DOJ seeks reconsideration of ruling limiting FCPA jurisdiction

1 September 2015. By Mark Bocchetti.

The US Department of Justice has asked a Connecticut judge to reconsider her decision limiting the jurisdiction of the Foreign Corrupt Practices Act by restricting prosecutors’ discretion to use conspiracy or accessory charges against foreign nationals.

In an Aug. 27 motion, prosecutors cited the legislative history of the FCPA and the 1998 amendments implementing the OECD Anti-Bribery Convention in arguing that Congress did not intend to allow foreign bribery charges against lower-level foreign employees controlled by US companies while excluding higher-level foreign executives who carry out bribery schemes through US affiliates.

“Indeed, such a reading of the FCPA would create an unwarranted anomaly in the law that would reward foreign national ringleaders of the US bribery scheme but punish the foreign national underlings,” the DOJ said in its motion asking US District Judge Janet Bond Arterton to reconsider her decision limiting the use of a conspiracy charge against British citizen Lawrence Hoskins.

Hoskins, who was secretly indicted in 2012 and later arrested in the US Virgin Islands, served as a senior vice president for Alstom SA, the French parent company of US affiliate Alstom Power, based in Paris. Several other executives of Alstom’s US subsidiary already have pleaded guilty to FCPA charges for arranging bribes to Indonesian politicians to secure the sale of a power plant.

Arterton ruled that count one, conspiracy to commit an FCPA violation, could not rely on conspiracy theory to extend the statute’s jurisdiction to a foreign national who had not committed any of the relevant acts on US soil. However, she didn’t dismiss the count, allowing prosecutors to seek a conviction by using agency theory and proving that Hoskins had acted as an agent of the US affiliate in lining up the bribes.

Arterton held that the Supreme Court’s Gebardi ruling precluded prosecutors from using the “aiding and abetting” elements of the conspiracy charge against a class of defendants whom Congress specifically had excluded.

But prosecutors argued that a closer review of the original FCPA legislative history from 1977 and the discussion around the 1998 amendments justifies reconsideration of Arterton’s Aug. 13 decision.

The DOJ argues that a 1977 conference report indicates that individuals “were intended to be covered as aiders, abettors and conspirators.” In addition, the final conference report on the FCPA statue states: “In addition, the conferees determined that foreign nationals or residents otherwise under the jurisdiction of the United States would be covered by the bill in circumstances where an issuer or domestic concern engaged in conduct proscribed by the bill.”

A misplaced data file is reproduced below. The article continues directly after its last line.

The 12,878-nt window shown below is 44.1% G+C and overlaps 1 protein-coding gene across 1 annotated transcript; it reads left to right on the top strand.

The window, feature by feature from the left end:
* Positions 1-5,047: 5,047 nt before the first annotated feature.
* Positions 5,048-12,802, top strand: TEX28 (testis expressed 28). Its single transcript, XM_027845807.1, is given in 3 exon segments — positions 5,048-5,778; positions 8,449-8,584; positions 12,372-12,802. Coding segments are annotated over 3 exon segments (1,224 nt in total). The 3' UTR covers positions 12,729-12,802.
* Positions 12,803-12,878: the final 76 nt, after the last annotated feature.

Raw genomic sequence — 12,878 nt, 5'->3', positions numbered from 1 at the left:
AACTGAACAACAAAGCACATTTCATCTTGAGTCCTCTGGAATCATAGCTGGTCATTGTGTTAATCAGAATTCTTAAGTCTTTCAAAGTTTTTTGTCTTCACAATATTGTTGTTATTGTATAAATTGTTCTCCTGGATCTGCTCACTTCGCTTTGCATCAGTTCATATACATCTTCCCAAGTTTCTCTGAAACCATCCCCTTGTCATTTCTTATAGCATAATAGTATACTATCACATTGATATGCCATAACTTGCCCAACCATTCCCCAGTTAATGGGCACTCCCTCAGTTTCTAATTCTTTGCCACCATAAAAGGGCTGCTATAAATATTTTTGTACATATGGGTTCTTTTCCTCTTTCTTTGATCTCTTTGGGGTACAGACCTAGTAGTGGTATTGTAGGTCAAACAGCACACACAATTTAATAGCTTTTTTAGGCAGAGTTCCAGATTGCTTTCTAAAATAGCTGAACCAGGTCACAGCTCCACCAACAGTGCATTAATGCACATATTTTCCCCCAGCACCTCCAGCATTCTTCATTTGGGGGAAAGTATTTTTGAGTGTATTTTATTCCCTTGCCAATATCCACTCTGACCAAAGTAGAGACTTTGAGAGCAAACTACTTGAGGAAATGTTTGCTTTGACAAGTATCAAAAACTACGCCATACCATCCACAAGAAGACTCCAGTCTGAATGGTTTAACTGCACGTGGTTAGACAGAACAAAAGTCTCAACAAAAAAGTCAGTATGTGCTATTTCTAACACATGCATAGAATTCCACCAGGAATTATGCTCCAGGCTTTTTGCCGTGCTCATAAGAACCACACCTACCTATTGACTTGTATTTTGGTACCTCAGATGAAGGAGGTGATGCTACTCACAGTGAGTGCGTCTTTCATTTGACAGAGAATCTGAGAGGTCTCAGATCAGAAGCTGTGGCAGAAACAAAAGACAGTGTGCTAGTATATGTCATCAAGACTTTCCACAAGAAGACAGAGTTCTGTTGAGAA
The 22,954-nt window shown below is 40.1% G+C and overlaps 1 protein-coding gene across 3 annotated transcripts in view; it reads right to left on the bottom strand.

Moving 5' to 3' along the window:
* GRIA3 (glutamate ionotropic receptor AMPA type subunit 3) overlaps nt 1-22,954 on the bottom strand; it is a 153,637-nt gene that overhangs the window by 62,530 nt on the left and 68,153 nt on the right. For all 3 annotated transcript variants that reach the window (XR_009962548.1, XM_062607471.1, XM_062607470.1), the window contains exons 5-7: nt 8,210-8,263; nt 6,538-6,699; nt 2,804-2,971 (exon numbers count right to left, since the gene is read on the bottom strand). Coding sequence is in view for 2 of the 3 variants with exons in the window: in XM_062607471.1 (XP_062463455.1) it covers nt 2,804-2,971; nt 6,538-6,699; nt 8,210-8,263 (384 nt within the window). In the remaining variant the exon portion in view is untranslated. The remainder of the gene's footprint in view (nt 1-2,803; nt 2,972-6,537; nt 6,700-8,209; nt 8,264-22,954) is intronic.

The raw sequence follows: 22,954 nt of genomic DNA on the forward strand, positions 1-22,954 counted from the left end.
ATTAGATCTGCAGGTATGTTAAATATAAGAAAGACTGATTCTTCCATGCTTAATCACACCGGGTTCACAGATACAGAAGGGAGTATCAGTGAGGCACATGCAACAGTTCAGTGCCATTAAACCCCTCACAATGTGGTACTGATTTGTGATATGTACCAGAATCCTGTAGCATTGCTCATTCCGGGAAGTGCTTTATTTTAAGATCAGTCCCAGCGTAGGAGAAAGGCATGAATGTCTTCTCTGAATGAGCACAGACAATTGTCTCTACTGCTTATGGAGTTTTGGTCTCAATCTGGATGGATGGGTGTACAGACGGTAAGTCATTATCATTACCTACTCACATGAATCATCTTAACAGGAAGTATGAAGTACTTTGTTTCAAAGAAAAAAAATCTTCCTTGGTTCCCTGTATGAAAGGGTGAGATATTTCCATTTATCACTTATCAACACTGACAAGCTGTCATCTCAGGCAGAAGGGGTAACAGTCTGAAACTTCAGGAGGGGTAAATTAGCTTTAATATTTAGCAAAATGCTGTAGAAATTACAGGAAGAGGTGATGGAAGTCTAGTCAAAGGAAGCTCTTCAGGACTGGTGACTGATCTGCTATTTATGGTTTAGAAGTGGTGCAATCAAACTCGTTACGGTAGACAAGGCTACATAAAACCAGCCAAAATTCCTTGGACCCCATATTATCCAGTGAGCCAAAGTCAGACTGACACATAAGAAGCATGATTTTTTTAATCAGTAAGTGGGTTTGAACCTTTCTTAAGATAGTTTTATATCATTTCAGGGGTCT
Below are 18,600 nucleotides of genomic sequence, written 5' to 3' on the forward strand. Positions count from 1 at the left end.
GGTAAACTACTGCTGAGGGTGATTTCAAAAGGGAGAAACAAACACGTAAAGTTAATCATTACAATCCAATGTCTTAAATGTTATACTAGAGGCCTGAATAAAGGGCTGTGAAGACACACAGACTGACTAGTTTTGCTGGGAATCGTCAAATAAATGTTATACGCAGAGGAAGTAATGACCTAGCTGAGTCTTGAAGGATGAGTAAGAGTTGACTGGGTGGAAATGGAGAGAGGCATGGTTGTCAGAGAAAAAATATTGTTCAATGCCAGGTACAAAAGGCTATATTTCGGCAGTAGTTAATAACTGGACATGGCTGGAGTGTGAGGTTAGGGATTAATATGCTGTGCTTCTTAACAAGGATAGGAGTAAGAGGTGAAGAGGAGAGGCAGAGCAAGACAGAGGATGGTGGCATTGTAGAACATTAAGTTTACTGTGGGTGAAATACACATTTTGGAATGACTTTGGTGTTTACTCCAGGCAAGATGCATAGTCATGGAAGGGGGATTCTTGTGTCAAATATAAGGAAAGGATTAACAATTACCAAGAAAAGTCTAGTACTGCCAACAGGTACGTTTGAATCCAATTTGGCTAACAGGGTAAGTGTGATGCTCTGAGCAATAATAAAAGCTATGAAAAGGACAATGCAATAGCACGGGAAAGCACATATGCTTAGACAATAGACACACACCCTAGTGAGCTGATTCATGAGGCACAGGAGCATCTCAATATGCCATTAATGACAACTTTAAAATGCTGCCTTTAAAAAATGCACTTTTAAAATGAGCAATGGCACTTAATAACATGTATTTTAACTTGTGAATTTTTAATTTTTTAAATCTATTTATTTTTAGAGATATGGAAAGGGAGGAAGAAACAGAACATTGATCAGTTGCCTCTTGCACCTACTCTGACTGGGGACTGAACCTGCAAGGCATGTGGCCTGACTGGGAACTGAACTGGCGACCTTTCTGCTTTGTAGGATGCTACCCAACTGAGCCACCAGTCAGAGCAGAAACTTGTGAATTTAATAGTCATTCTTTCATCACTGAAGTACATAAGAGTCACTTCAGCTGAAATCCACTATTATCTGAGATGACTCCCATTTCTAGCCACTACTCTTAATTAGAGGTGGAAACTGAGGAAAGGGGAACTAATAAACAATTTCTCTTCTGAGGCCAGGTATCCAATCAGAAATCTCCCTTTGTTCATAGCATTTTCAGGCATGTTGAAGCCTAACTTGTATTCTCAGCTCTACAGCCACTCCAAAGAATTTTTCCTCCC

Taken together, these passages indicate that Congress intended to cover foreign nationals carrying out a bribery scheme authored by a domestic concern, such as Alstom’s US subsidiary, the DOJ’s brief asserts. Because conspiracy and accessory liability generally apply to any crime committed under US law, this legislative language belies Arterton’s finding that Congress did not intend to cover foreign nationals under the statute via conspiracy charges.

The DOJ also cited the 1998 amendments, which were enacted to bring the FCPA into conformance with the then-new Anti-Bribery Convention. The agency noted that Article 4 of the Convention requires that signatories establish jurisdiction “when the offense is committed in whole or in part in its territory,” thereby broadening coverage beyond the physical presence of complicit individuals in the territory of the signatory.

“Faced with a treaty obligation to interpret the territorial basis for jurisdiction broadly, the Government respectfully submits that Congress did not intend to abandon long-standing principles of criminal jurisdiction, which permit the prosecution of foreign nationals who never step foot in the United States but carry out part of the crime in the United States,” the government asserted.

Arterton and the DOJ took different views about a conference report issued with the 1998 amendments, which said: “Although this section limits jurisdiction over foreign nationals and companies to instances in which the foreign national or company takes some action while physically present within the territory of the United States, Congress does not thereby intend to place a similar limit on the exercise of US criminal jurisdiction over foreign nationals and companies under any other statute or regulation.”

While Arterton’s decision focused on the limitation of jurisdiction, the DOJ argued that one of the statutes that Congress did not intend to limit is precisely the statute that extends conspiracy liability to all who commit crimes under US law. Given Congress’ clear intent to extend liability to foreign nationals who violate the FCPA at the direction of the US parent company, excluding them from general-purpose conspiracy statutes is not warranted, the DOJ argued.

The agency said that specific language in the statute extends jurisdiction to corporate directors and officers regardless of nationality, and foreign nationals acting as agents of a US company carrying out bribery overseas would be equally culpable. The court’s interpretation would create an “anomalous” enforcement gap, the DOJ said.

“[N]othing in the text, structure or legislative history of the FCPA supports an outcome where a high-level foreign national can orchestrate a conspiracy carried out by lower-level US residents acting within the United States and evade prosecution, while lower-level foreign nationals can be punishable for carrying out the same scheme orchestrated by a high-level US resident,” the DOJ argued.

	Eliot Gao